Collected Roger Zelazny Vol. 4 Review

Last Exit to Babylon: Volume 4: The Collected Stories of Roger Zelazny, ed. Grubbs, Kovacs, Crimmins. Yes. I continue to enjoy this collection, and express my enduring gratitude to the NESFA team for putting it together. This volume contains the middle chunk of the Dilvish tales, and the three stories that constitute My Name Is Legion, which together give you your recommended weekly allowance of straight-ahead sf adventure. This volume also brought a couple things to mind about which I’ll go into in slightly more detail:
In Steven Brust’s introduction, he articulates a number of things that I had observed but not expressed, including this:

[F]rom the very first sentence, you always feel that particular sort of relaxation; the feeling that, okay, I may be confused, but Roger knows it and I can just go with him because he’ll bring me out of the confusion just fine.

For me, Roadmarks epitomized that experience: I had virtually no idea what was going on for most of the book (editor Christopher Kovacs recounts in this volume that RZ had literally shuffled half the chapters, confident that the order of their appearance in the novel was insignificant), but loved virtually every page.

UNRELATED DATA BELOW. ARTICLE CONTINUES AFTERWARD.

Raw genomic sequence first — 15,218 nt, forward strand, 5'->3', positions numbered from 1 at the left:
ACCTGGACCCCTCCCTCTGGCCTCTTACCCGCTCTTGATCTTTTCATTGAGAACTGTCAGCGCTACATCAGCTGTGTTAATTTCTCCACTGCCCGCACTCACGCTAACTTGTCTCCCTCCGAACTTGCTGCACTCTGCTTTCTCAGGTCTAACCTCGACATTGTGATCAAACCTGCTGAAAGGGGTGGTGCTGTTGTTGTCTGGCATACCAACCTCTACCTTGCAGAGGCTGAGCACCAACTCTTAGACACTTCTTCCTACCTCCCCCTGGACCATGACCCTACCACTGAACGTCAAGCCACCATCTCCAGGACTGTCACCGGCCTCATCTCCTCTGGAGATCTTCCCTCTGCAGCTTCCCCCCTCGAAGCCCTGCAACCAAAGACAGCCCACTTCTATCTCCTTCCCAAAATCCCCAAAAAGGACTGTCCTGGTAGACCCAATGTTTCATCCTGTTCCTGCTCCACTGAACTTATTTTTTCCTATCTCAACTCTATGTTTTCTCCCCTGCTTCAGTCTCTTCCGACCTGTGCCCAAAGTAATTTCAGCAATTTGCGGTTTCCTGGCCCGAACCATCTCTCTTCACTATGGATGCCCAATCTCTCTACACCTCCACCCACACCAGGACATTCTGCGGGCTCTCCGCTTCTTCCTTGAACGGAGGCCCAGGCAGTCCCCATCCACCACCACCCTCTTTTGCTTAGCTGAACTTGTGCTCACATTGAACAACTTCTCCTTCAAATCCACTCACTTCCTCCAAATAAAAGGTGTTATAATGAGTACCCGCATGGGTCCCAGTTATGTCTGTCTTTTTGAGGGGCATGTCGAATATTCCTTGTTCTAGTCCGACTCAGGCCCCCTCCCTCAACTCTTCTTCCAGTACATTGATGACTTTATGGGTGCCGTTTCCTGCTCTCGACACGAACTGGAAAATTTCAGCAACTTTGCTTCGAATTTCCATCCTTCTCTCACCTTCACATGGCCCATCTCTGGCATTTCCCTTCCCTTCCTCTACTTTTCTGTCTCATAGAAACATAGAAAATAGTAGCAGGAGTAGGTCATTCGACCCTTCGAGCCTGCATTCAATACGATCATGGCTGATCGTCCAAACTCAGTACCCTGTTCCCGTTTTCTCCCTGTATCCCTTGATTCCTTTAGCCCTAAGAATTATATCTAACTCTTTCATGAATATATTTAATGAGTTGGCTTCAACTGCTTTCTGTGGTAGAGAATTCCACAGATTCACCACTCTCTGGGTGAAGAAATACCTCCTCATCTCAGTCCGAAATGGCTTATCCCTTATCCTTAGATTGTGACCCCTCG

On an entirely unrelated note, this volume contains an essay called “Future Crime”, in which Zelazny takes us down an infrequently explored avenue of prognostication. RZ opens by observing that a panel of science advisors convened by FDR in the thirties had failed to predict rocketry, computers, or atomic energy when wasked what was likely to occur in the next quarter-century. Having thus set himself up for irony, Zelazny makes his predictions: people will live longer, we’ll mine asteroids and have a base on the moon, we’ll be nostalgic for the late ’70s, and this:

Will we wipe out V.D. as we have smallpox—once the hangups surrounding such a public health project have been outgrown—thus, finally taking all the danger out of being close? I think so.

That was 1979. Two years later, the AIDS crisis broke. Now, maybe we would have made more progress with outgrowing our “hangups” without AIDS (or perhaps even if AIDS hadn’t coincided with the Reagan era), but we are now so damaged that a cancer-preventing injection is considered controversial in some quarters because it also prevents some sexually transmitted infections. And while I’d love to live (or at least vacation) on the moon, I have to say that our failure to grow up sexually is a much greater disappointment (and, I believe, a much more socially damaging one).